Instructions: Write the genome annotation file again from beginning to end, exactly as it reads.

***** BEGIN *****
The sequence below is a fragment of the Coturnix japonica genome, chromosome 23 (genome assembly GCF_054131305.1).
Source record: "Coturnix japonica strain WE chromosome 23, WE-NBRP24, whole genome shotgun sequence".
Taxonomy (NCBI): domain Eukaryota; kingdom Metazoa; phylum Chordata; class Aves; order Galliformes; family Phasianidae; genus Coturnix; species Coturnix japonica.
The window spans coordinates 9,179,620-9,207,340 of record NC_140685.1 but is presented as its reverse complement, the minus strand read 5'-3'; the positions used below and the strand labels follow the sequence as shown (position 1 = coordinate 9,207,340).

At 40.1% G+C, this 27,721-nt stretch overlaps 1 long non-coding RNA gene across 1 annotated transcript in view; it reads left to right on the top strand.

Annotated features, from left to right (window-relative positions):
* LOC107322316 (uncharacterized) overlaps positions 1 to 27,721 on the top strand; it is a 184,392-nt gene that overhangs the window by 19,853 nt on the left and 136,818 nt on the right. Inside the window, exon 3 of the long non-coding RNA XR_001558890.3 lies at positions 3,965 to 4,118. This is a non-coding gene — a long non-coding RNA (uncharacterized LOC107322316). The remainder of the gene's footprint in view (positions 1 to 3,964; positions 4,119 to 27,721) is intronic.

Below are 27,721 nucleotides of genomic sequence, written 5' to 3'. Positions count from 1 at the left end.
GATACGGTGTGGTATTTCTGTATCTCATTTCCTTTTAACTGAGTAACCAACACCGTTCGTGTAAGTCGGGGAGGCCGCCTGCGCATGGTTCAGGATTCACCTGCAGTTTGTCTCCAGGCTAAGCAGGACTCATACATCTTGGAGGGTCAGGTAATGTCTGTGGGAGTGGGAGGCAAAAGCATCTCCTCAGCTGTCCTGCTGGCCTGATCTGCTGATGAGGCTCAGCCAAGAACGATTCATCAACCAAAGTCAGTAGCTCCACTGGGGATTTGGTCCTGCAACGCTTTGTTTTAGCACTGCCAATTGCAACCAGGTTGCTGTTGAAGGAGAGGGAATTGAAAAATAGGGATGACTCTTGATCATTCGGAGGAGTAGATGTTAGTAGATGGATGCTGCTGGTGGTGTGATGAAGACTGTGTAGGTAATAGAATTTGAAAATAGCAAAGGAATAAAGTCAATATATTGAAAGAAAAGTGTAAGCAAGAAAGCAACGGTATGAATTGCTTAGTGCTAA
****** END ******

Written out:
The sequence below is a fragment of the Coturnix japonica genome, chromosome 23 (genome assembly GCF_054131305.1).
Source record: "Coturnix japonica strain WE chromosome 23, WE-NBRP24, whole genome shotgun sequence".
Taxonomy (NCBI): domain Eukaryota; kingdom Metazoa; phylum Chordata; class Aves; order Galliformes; family Phasianidae; genus Coturnix; species Coturnix japonica.
The window spans coordinates 9,179,620-9,207,340 of record NC_140685.1 but is presented as its reverse complement, the minus strand read 5'-3'; the positions used below and the strand labels follow the sequence as shown (position 1 = coordinate 9,207,340).

At 40.1% G+C, this 27,721-nt stretch overlaps 1 long non-coding RNA gene across 1 annotated transcript in view; it reads left to right on the top strand.

Annotated features, from left to right (window-relative positions):
* LOC107322316 (uncharacterized) overlaps positions 1 to 27,721 on the top strand; it is a 184,392-nt gene that overhangs the window by 19,853 nt on the left and 136,818 nt on the right. Inside the window, exon 3 of the long non-coding RNA XR_001558890.3 lies at positions 3,965 to 4,118. This is a non-coding gene — a long non-coding RNA (uncharacterized LOC107322316). The remainder of the gene's footprint in view (positions 1 to 3,964; positions 4,119 to 27,721) is intronic.

Below are 27,721 nucleotides of genomic sequence, written 5' to 3'. Positions count from 1 at the left end.
GATACGGTGTGGTATTTCTGTATCTCATTTCCTTTTAACTGAGTAACCAACACCGTTCGTGTAAGTCGGGGAGGCCGCCTGCGCATGGTTCAGGATTCACCTGCAGTTTGTCTCCAGGCTAAGCAGGACTCATACATCTTGGAGGGTCAGGTAATGTCTGTGGGAGTGGGAGGCAAAAGCATCTCCTCAGCTGTCCTGCTGGCCTGATCTGCTGATGAGGCTCAGCCAAGAACGATTCATCAACCAAAGTCAGTAGCTCCACTGGGGATTTGGTCCTGCAACGCTTTGTTTTAGCACTGCCAATTGCAACCAGGTTGCTGTTGAAGGAGAGGGAATTGAAAAATAGGGATGACTCTTGATCATTCGGAGGAGTAGATGTTAGTAGATGGATGCTGCTGGTGGTGTGATGAAGACTGTGTAGGTAATAGAATTTGAAAATAGCAAAGGAATAAAGTCAATATATTGAAAGAAAAGTGTAAGCAAGAAAGCAACGGTATGAATTGCTTAGTGCTAA